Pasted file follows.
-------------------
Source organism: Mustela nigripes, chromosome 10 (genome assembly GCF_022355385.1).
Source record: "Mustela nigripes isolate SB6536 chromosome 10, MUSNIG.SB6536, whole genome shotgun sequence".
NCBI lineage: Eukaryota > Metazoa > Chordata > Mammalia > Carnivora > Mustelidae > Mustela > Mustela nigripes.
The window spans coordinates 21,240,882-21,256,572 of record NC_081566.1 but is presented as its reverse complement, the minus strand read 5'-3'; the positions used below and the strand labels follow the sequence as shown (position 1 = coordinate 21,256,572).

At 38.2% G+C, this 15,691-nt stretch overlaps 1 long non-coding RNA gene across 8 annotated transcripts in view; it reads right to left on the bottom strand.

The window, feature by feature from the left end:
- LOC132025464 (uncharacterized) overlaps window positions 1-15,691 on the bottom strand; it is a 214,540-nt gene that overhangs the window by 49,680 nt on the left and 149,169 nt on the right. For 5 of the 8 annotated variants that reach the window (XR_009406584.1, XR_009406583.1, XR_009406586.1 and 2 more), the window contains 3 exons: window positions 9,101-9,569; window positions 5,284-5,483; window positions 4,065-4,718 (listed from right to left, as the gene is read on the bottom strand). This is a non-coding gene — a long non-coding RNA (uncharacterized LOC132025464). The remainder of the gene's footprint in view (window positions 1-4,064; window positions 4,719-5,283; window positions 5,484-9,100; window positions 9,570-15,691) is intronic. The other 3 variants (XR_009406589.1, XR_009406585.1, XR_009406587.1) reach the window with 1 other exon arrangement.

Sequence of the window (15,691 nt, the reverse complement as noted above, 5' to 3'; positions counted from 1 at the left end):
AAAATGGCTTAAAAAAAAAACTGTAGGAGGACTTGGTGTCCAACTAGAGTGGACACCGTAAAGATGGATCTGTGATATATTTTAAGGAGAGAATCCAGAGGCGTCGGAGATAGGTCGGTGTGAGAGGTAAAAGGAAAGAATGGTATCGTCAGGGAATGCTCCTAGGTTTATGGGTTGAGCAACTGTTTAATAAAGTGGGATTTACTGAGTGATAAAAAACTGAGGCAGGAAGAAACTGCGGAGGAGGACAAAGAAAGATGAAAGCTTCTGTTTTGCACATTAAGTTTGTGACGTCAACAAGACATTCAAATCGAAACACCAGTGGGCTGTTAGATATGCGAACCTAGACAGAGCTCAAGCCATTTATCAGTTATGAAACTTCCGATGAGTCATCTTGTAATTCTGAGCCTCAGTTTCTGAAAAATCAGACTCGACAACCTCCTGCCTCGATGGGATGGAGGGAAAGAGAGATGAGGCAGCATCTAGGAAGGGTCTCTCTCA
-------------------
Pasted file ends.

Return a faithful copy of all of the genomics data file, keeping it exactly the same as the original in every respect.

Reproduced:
Source organism: Mustela nigripes, chromosome 10 (genome assembly GCF_022355385.1).
Source record: "Mustela nigripes isolate SB6536 chromosome 10, MUSNIG.SB6536, whole genome shotgun sequence".
NCBI lineage: Eukaryota > Metazoa > Chordata > Mammalia > Carnivora > Mustelidae > Mustela > Mustela nigripes.
The window spans coordinates 21,240,882-21,256,572 of record NC_081566.1 but is presented as its reverse complement, the minus strand read 5'-3'; the positions used below and the strand labels follow the sequence as shown (position 1 = coordinate 21,256,572).

At 38.2% G+C, this 15,691-nt stretch overlaps 1 long non-coding RNA gene across 8 annotated transcripts in view; it reads right to left on the bottom strand.

The window, feature by feature from the left end:
- LOC132025464 (uncharacterized) overlaps window positions 1-15,691 on the bottom strand; it is a 214,540-nt gene that overhangs the window by 49,680 nt on the left and 149,169 nt on the right. For 5 of the 8 annotated variants that reach the window (XR_009406584.1, XR_009406583.1, XR_009406586.1 and 2 more), the window contains 3 exons: window positions 9,101-9,569; window positions 5,284-5,483; window positions 4,065-4,718 (listed from right to left, as the gene is read on the bottom strand). This is a non-coding gene — a long non-coding RNA (uncharacterized LOC132025464). The remainder of the gene's footprint in view (window positions 1-4,064; window positions 4,719-5,283; window positions 5,484-9,100; window positions 9,570-15,691) is intronic. The other 3 variants (XR_009406589.1, XR_009406585.1, XR_009406587.1) reach the window with 1 other exon arrangement.

Sequence of the window (15,691 nt, the reverse complement as noted above, 5' to 3'; positions counted from 1 at the left end):
AAAATGGCTTAAAAAAAAAACTGTAGGAGGACTTGGTGTCCAACTAGAGTGGACACCGTAAAGATGGATCTGTGATATATTTTAAGGAGAGAATCCAGAGGCGTCGGAGATAGGTCGGTGTGAGAGGTAAAAGGAAAGAATGGTATCGTCAGGGAATGCTCCTAGGTTTATGGGTTGAGCAACTGTTTAATAAAGTGGGATTTACTGAGTGATAAAAAACTGAGGCAGGAAGAAACTGCGGAGGAGGACAAAGAAAGATGAAAGCTTCTGTTTTGCACATTAAGTTTGTGACGTCAACAAGACATTCAAATCGAAACACCAGTGGGCTGTTAGATATGCGAACCTAGACAGAGCTCAAGCCATTTATCAGTTATGAAACTTCCGATGAGTCATCTTGTAATTCTGAGCCTCAGTTTCTGAAAAATCAGACTCGACAACCTCCTGCCTCGATGGGATGGAGGGAAAGAGAGATGAGGCAGCATCTAGGAAGGGTCTCTCTCA